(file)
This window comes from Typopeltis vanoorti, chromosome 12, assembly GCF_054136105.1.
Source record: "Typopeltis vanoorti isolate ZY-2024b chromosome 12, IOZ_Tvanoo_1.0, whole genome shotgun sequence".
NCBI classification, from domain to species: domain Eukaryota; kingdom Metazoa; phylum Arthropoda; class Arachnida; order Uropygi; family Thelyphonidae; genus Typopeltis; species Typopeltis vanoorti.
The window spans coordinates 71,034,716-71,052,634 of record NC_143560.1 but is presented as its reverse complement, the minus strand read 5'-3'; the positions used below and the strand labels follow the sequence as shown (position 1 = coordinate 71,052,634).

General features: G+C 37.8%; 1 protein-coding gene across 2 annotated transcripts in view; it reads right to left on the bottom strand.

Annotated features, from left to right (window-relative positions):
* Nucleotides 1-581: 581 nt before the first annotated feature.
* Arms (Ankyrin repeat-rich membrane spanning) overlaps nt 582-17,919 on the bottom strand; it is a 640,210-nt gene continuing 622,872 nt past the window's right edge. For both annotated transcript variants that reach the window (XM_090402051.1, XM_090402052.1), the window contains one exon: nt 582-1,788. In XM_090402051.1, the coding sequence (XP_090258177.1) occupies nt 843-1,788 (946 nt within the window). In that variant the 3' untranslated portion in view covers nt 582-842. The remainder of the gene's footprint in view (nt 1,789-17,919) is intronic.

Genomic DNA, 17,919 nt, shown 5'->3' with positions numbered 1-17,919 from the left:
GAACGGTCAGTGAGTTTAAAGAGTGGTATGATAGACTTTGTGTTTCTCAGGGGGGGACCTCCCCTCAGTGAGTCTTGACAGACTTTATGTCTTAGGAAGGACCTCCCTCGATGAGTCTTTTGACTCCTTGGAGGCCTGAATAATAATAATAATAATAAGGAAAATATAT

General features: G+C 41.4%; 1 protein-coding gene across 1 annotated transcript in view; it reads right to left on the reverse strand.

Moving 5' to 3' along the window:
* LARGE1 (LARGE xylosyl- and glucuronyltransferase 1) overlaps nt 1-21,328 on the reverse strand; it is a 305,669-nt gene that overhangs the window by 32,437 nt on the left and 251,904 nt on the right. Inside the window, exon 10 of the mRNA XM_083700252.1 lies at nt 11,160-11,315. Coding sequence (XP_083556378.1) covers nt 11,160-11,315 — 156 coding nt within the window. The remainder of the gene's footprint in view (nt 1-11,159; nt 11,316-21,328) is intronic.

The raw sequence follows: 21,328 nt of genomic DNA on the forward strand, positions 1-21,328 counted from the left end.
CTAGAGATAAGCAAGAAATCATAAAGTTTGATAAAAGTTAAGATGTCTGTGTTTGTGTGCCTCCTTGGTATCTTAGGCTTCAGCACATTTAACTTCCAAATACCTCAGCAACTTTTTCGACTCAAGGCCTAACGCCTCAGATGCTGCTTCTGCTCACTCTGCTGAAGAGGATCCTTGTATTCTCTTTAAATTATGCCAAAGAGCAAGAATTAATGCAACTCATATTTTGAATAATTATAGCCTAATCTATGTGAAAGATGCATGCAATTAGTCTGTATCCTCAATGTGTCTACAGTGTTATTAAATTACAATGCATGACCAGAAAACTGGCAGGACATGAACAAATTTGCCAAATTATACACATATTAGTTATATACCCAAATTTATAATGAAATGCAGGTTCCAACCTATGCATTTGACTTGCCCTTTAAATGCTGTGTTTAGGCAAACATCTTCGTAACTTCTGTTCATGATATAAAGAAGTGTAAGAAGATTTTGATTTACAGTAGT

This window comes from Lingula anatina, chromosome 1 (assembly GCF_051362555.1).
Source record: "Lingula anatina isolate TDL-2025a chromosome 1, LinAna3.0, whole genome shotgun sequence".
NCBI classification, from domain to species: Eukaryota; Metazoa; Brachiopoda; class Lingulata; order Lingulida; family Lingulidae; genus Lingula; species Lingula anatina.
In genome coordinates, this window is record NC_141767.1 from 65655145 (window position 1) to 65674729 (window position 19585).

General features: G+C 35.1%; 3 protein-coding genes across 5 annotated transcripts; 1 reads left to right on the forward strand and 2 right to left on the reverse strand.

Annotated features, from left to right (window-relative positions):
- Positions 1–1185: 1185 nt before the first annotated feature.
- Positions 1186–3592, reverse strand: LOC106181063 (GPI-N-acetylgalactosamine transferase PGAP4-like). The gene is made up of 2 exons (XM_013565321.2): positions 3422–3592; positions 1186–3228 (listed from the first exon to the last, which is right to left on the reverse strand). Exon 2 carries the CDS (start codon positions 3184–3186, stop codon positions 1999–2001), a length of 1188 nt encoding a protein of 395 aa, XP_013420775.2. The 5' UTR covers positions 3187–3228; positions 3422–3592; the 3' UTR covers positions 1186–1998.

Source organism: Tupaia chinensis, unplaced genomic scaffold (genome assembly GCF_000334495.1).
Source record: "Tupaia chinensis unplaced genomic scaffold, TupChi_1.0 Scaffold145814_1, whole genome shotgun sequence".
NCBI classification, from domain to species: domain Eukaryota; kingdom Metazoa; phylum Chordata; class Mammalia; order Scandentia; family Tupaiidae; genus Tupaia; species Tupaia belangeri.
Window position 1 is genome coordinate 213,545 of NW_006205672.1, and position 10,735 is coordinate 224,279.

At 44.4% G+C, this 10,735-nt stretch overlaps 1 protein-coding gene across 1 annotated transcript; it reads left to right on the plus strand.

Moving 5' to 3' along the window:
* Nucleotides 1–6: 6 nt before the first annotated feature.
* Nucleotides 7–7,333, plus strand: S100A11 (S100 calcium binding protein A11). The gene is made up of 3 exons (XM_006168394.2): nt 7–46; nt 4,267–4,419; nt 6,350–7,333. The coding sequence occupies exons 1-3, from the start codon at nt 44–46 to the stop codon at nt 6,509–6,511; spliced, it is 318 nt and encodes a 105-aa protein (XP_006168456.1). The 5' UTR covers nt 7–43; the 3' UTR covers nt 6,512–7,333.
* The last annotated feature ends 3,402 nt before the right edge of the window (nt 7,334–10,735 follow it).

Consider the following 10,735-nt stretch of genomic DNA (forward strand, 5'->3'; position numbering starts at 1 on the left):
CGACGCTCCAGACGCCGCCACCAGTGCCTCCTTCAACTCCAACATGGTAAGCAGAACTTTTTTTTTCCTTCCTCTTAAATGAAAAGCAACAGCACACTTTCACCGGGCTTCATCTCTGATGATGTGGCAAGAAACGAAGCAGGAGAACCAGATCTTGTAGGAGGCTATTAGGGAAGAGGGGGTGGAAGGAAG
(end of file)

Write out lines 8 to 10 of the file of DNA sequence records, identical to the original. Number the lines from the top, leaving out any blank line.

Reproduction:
* Arms (Ankyrin repeat-rich membrane spanning) overlaps nt 582-17,919 on the bottom strand; it is a 640,210-nt gene continuing 622,872 nt past the window's right edge. For both annotated transcript variants that reach the window (XM_090402051.1, XM_090402052.1), the window contains one exon: nt 582-1,788. In XM_090402051.1, the coding sequence (XP_090258177.1) occupies nt 843-1,788 (946 nt within the window). In that variant the 3' untranslated portion in view covers nt 582-842. The remainder of the gene's footprint in view (nt 1,789-17,919) is intronic.

Genomic DNA, 17,919 nt, shown 5'->3' with positions numbered 1-17,919 from the left:
GAACGGTCAGTGAGTTTAAAGAGTGGTATGATAGACTTTGTGTTTCTCAGGGGGGGACCTCCCCTCAGTGAGTCTTGACAGACTTTATGTCTTAGGAAGGACCTCCCTCGATGAGTCTTTTGACTCCTTGGAGGCCTGAATAATAATAATAATAATAAGGAAAATATAT